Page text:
In 2002, under coach Sahil Hamid, Al Khuwailidi started the season with a bang, winning the Gulf Championships with a wind-aided 8.18 in Qatif, Saudi Arabia, on 27 March. The performance earned him a training camp place in Europe, where he landed four times at 7.80 and above, with a peak at 7.91 in Rhede, Germany, on 21 June. He later got injured at the qualifying rounds of the Asian Championships, in Colombo, in August, and did not recover in time to be competitive at the Asian Games, in Busan, South Korea, two months later (7.32 for 9th).
In 2003 Saudi Arabia did not have a national Long Jump coach until the arrival of Zdzislaw Kokot, from Poland, midway into the year. Algeria’s Messaoud Bouhouche, the national coach for combined events, took charge of Al Khuwailidi in the meantime. The young jumper started his international season by winning the four meets of the Asian Grand Prix circuit (7.85, Hyderabad, 28 May; 7.96w, Colombo 1 June 1; 7.86, Bangkok, 5 June; 7.80, Manila, 9 June) before registering his first legal jump above 8m, in Hamburg, on 20 July (8.02).
The autumn was busy with no fewer than three championships in a month (4th, Arab Championships, Amman, 7.89w; 9th, Asian Championships, Manila, (7.63); 2nd, Gulf Championships, Kuwait (7.88). His fellow countryman, Hussein Taher Al Saba, won all three competitions.
The 2004 Athens Olympics were naturally in Al Khuwailidi’s sights but the Saudi athlete remained short of the A standard. Less than three weeks after his victory at the inaugural Asian Indoor Championships, in Tehran (7.94), he set a personal best of 8.12 in Qatif on 25 February but could not improve upon it later in the season. He set two other 8m marks (8.00 in Warsaw on 13 June and 8.04 in Biala Podlaska on 11 July) and ended the year with a silver medal at the Pan Arab Games, in Algiers, on 6 October (7.79, two centimetres behind Algeria’s Issam Nima).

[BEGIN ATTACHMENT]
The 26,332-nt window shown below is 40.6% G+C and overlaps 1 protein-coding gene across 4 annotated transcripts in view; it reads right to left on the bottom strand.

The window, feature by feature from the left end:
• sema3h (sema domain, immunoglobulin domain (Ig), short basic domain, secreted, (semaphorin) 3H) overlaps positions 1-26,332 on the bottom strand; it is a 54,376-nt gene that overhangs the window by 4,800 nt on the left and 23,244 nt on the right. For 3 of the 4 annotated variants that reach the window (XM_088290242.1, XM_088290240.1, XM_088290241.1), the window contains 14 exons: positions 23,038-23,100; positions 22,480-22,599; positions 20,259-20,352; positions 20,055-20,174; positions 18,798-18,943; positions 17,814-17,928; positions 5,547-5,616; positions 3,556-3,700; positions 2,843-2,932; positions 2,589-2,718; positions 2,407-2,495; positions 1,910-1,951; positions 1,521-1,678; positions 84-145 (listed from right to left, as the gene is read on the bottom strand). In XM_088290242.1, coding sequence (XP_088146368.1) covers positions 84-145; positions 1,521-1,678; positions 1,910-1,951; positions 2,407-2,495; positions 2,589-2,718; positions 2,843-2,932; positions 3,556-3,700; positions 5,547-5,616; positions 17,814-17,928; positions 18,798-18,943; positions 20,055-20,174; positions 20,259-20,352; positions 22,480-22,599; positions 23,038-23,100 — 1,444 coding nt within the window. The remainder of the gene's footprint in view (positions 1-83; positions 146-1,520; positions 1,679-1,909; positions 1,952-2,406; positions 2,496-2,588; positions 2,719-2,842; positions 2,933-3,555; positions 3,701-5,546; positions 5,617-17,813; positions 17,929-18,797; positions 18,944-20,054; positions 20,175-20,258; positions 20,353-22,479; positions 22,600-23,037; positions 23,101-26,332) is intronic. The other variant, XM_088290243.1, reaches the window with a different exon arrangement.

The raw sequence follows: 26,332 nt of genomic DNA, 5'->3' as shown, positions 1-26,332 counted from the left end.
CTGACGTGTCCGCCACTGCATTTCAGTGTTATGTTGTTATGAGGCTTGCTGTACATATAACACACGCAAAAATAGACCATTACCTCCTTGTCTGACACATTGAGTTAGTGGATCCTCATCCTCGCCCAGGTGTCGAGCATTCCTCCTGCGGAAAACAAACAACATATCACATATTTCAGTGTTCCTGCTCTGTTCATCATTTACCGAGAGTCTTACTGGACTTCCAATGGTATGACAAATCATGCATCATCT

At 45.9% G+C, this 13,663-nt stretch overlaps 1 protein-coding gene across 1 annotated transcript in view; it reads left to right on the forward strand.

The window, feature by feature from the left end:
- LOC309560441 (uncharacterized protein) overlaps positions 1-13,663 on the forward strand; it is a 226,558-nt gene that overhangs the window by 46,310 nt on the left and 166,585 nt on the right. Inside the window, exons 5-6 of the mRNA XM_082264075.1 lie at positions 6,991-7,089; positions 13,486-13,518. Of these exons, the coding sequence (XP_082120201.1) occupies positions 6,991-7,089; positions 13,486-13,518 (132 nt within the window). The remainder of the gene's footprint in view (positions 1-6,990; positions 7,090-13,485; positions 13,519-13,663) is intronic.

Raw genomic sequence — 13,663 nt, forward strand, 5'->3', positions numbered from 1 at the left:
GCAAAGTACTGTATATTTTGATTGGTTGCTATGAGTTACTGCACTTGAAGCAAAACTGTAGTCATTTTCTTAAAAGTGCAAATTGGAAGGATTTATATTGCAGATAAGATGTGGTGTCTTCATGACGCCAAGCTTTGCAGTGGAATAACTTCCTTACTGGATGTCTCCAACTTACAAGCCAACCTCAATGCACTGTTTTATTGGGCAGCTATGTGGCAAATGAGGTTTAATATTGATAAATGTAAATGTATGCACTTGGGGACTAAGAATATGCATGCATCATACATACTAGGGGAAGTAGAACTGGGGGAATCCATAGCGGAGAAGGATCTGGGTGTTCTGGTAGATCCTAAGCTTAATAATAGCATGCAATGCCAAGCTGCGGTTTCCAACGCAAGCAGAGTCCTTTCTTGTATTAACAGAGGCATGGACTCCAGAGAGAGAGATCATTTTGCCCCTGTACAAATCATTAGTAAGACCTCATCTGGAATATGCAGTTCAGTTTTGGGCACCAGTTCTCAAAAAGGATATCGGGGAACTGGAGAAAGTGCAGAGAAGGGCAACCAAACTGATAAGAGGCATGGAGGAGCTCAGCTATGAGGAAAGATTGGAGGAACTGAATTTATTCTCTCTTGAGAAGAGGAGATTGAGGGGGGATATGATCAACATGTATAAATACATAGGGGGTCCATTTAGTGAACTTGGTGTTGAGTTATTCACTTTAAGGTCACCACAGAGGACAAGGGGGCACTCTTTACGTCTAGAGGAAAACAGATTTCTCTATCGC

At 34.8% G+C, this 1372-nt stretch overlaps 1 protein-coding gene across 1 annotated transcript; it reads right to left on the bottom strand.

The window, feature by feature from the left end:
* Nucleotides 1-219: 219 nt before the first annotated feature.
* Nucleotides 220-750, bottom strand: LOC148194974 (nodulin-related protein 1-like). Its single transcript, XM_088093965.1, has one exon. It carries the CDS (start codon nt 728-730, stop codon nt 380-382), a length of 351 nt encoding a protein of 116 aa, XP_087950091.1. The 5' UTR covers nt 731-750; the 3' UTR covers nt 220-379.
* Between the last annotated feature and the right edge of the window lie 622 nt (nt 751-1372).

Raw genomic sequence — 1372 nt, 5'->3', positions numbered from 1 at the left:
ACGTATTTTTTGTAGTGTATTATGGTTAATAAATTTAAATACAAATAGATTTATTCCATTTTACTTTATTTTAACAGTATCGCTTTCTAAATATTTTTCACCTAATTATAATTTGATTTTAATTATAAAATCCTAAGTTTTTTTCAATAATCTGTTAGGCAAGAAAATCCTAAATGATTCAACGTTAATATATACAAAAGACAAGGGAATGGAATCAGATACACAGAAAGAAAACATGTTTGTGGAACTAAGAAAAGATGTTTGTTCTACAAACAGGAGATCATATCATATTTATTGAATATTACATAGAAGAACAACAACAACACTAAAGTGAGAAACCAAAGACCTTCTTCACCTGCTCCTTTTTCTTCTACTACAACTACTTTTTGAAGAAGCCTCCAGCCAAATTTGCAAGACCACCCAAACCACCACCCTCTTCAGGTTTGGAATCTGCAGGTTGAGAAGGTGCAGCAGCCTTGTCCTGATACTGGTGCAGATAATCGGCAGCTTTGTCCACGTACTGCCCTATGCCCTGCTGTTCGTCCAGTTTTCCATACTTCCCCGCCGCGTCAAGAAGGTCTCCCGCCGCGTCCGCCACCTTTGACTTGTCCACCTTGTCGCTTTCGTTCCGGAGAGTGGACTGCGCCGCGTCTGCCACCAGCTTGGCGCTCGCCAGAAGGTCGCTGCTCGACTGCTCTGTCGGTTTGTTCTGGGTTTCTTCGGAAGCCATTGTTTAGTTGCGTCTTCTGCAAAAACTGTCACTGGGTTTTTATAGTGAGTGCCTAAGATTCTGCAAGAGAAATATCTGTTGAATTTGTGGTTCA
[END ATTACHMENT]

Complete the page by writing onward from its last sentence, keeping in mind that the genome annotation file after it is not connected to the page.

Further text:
At the end of 2004, former Romanian triple jumper Bedros Bedrosian (17.27 in 1984), who had already coached Al Saba at the end of the 1990s, was back on duty as national Long Jump coach. After a few months under his guidance, Al Khuwailidi suddenly burst into the limelight in April 2005 at the Islamic Solidarity Games, at home in Meccah, as he clinched gold setting a new Asian record (8.44, a 32cm improvement on his previous PB). Two weeks later he recorded another victory, at the Gulf Championships, in Manama (8.17), before his season was brought to a premature end by a hamstring injury sustained during a training camp in Romania, where temperatures were too cold for him.